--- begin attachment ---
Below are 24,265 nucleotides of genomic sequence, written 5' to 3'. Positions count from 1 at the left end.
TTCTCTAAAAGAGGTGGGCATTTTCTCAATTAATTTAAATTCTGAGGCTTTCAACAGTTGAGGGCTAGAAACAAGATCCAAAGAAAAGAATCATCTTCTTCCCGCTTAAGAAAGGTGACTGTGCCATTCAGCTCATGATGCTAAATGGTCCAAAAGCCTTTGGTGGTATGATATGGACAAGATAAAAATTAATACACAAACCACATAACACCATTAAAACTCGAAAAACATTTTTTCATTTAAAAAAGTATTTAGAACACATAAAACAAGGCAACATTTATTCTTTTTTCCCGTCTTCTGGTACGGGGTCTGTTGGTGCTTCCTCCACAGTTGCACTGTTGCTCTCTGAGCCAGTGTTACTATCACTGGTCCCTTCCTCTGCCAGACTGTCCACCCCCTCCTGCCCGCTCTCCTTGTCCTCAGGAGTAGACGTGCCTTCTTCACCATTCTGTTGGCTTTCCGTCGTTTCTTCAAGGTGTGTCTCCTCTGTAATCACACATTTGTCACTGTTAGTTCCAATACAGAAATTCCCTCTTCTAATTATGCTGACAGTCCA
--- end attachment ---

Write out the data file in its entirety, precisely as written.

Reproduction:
Below are 24,265 nucleotides of genomic sequence, written 5' to 3'. Positions count from 1 at the left end.
TTCTCTAAAAGAGGTGGGCATTTTCTCAATTAATTTAAATTCTGAGGCTTTCAACAGTTGAGGGCTAGAAACAAGATCCAAAGAAAAGAATCATCTTCTTCCCGCTTAAGAAAGGTGACTGTGCCATTCAGCTCATGATGCTAAATGGTCCAAAAGCCTTTGGTGGTATGATATGGACAAGATAAAAATTAATACACAAACCACATAACACCATTAAAACTCGAAAAACATTTTTTCATTTAAAAAAGTATTTAGAACACATAAAACAAGGCAACATTTATTCTTTTTTCCCGTCTTCTGGTACGGGGTCTGTTGGTGCTTCCTCCACAGTTGCACTGTTGCTCTCTGAGCCAGTGTTACTATCACTGGTCCCTTCCTCTGCCAGACTGTCCACCCCCTCCTGCCCGCTCTCCTTGTCCTCAGGAGTAGACGTGCCTTCTTCACCATTCTGTTGGCTTTCCGTCGTTTCTTCAAGGTGTGTCTCCTCTGTAATCACACATTTGTCACTGTTAGTTCCAATACAGAAATTCCCTCTTCTAATTATGCTGACAGTCCA